An Alcoholic Grandfather Finds Hope

Today I welcome a guest post by Sharon Garlock Spiegel, author of the newly-released book, “Generations.”  


Edward Garlock’s progression from a fun-loving kid at age nine—to a raging abusive drunk at age forty-four didn’t happen overnight. His craving for alcohol escalated and his personality deteriorated. 

While his wife prayed for him, his children feared him and the town mocked him. Even cronies who spent hours in the tavern with him spoke ill of him behind his back.

His expertise in handling horses could have brought in a fortune to take care of his ever-growing family. But he was ruled by an insatiable thirst that drained him of his finances and his integrity.

Then one day, Edward attended a camp meeting conducted by Maria Woodworth Etter. He was amazed at the mercy and power of God. Edward met Christ and knelt at the foot of the cross. He then believed God for anything and everything. His life was turned completely around by divine intervention.

However, neighbors and associates labeled him a fanatic. The gossipmongers of Woodbury, Connecticut, laughed openly as they ridiculed him and his new-found faith. His own father, a well-respected veterinarian, would not speak to him. 

Human nature. Who can understand it? To be held captive by addiction—lashing out violently at those he loved….or labeled a fanatic—trusting and believing God.

Rejection of family and friends hurts, even when you’re trusting wholly in God. 

But it did not deter Edward Garlock from staying true to the one who rescued him from a life of misery and destruction. 

The change was real, and his experience was authentic. But the mockers never stopped. 

Over and over, Edward saw the miraculous happen in his life and in others. But the price to pay was total surrender and trust in God. 

I’m so glad my grandfather, Edward Garlock—along with my grandmother, Jessie May Garlock—chose the “fanatical road” which led them away from the road to destruction.

Sharon Garlock Spiegel

Sharon Garlock Spiegel is an Assembly of God minister, school administrator, and self-described ‘Missouri Yankee.’ She keeps busy pastoring, teaching, and being a wife, mother and grandmother. Still, one of her favorite activities is writing with purpose, sharing things that bless others. She and Roger, her husband of nearly fifty years, live in western Missouri and have three children, fourteen grandchildren and two cats.

Promoting Our Words

As a published author, one of my duties includes marketing and promoting my book. I do this through social media, through speaking events and through this blog. I also work hard to find new outlets for my book and use every tool imaginable to market the words I write.3D Rev G cover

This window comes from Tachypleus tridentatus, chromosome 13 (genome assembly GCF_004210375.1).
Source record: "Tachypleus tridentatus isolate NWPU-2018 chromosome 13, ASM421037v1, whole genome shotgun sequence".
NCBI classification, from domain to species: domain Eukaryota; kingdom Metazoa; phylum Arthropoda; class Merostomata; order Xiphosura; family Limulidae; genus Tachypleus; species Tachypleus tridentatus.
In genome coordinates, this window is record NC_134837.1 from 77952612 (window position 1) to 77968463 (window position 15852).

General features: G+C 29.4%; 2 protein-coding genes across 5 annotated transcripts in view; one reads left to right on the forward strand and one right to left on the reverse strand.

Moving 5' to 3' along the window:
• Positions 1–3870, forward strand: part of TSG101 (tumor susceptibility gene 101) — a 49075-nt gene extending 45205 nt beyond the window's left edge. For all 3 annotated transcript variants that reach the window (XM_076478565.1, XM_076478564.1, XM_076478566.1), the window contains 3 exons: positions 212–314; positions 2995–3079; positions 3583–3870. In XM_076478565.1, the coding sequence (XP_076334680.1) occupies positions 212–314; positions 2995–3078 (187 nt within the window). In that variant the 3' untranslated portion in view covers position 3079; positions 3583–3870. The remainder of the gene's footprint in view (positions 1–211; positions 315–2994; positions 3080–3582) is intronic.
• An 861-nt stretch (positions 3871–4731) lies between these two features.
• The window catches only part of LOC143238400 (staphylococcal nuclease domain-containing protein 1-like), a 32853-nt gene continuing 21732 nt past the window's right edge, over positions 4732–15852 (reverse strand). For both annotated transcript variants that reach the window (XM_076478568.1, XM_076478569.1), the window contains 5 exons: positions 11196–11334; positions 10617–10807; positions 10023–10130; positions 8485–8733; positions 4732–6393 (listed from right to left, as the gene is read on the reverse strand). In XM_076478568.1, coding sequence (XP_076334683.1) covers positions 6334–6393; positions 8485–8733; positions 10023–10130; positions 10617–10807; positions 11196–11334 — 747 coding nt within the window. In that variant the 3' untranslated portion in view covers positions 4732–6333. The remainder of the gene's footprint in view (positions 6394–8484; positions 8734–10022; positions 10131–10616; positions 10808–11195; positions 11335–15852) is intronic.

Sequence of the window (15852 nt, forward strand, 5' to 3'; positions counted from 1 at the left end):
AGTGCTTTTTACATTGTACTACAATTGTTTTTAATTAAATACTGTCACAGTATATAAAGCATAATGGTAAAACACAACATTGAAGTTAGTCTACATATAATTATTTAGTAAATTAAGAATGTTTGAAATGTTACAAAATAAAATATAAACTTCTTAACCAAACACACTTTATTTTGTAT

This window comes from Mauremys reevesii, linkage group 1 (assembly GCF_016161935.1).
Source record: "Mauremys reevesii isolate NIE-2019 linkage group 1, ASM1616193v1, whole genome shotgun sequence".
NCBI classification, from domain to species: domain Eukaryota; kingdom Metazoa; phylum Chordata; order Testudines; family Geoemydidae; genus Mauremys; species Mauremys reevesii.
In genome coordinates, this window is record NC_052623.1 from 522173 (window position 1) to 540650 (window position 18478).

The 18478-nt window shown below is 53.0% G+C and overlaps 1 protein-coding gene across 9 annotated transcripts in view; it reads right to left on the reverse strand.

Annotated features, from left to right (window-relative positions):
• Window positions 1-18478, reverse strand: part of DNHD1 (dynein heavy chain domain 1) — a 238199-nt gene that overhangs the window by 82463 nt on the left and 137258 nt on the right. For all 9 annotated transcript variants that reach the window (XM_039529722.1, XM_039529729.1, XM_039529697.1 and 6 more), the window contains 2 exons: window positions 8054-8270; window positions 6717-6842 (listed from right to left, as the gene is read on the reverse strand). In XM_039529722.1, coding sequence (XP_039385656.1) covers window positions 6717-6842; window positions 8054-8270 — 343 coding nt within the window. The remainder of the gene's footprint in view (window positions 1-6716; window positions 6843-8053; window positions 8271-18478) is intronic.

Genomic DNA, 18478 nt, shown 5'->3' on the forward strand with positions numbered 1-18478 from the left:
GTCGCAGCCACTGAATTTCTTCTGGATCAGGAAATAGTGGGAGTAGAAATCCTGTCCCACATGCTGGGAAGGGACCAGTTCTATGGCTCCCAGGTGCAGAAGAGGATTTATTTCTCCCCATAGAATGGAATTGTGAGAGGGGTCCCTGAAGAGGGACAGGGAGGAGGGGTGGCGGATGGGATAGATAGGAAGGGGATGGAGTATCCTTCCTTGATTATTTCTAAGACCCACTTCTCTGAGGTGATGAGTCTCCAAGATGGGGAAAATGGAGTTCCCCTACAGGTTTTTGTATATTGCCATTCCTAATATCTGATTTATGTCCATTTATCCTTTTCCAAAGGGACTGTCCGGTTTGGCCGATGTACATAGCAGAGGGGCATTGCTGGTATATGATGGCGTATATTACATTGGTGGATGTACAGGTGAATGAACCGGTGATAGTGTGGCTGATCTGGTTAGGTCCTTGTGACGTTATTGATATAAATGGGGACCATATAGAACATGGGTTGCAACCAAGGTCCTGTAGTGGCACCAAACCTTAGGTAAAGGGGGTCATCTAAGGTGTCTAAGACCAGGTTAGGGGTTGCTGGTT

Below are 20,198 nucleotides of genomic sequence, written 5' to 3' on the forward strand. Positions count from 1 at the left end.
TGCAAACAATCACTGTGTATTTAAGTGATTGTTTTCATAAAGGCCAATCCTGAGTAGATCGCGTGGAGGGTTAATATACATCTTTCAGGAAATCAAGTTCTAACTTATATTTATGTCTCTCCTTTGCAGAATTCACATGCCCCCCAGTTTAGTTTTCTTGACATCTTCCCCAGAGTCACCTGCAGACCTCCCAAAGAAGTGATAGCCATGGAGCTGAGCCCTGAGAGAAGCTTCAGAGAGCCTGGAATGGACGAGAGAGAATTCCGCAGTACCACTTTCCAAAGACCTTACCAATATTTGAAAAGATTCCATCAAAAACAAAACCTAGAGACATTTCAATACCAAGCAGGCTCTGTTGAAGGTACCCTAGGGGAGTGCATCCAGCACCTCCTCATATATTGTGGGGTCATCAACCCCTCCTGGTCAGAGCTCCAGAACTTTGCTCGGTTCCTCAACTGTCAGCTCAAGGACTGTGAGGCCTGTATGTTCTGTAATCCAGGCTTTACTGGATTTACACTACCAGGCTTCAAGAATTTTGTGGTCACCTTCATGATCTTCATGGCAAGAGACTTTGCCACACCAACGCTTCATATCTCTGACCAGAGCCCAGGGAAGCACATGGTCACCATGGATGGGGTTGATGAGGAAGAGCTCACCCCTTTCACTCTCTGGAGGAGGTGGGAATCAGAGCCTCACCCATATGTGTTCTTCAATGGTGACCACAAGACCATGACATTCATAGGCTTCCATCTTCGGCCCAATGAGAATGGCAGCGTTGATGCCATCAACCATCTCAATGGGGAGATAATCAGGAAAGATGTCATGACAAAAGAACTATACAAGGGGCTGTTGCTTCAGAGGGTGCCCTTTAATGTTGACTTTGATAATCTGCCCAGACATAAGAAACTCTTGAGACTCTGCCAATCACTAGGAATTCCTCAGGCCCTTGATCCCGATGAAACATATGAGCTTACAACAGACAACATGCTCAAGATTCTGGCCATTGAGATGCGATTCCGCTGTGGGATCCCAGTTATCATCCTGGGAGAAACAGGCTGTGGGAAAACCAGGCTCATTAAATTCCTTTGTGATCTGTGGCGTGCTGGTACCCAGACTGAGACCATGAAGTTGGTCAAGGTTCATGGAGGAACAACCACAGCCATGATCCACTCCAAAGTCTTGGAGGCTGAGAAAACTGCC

Sometimes it seems as if I’m trying to push myself on other people, just for the purpose of sales. I hate that. But the truth is…I worked hard to write my book, and I feel the words have meaning and purpose. I want the message about faith while dealing with Alzheimer’s to spread across the globe.

The main reason Christian authors work so hard is to promote the truth of the Gospel. Yes, of course, we want our books to sell as we continue to publish our words. Yes, of course, we want readers to ask for more. We long for agents, publishers and distributors to beg us for another book.

But the main purpose is the message. Always. We want more sales, because that means more and more people read about Jesus.

In our nonfiction, they find encouragement in their faith journey. In our fiction, they place themselves into the story and root for the hero or heroine, while waiting to see how faith impacts the outcome of the book.

In articles, poems, scripts – all sorts of genres, Christian writers become messengers of the Light as we hope and pray that somewhere in that vast configuration called the internet – someone reads the truth and finds peace.

As authors, we know that sometimes you tire of reading our promotional material. You skip over our Facebook posts because you’ve seen them before. We understand.

But we also hope that someone new sees the post for the first time. Maybe that person will buy our books, turn to a page that counsels her about God’s love and find the answer to her questions.

Whether our readers find us through books, blog posts or tweets, we thank God when we market His message and send it into the world.

Someday I hope to meet a soul in heaven who read my book and found it encouraging, helping him or her through the dark ravages of Alzheimer’s disease.

Someday I hope a reader sends me an email and says, “You helped me find my way back to God.” Someday I want to meet that great crowd of witnesses who cheered me on as I sat for hours in my cold office and typed out the words that burned in my heart.

This is why Christian writers promote our work. It’s because at the core of it all, we’re marketing Jesus Christ and his message of love.

We do it for Him, and we do it for you.

©2013 RJ Thesman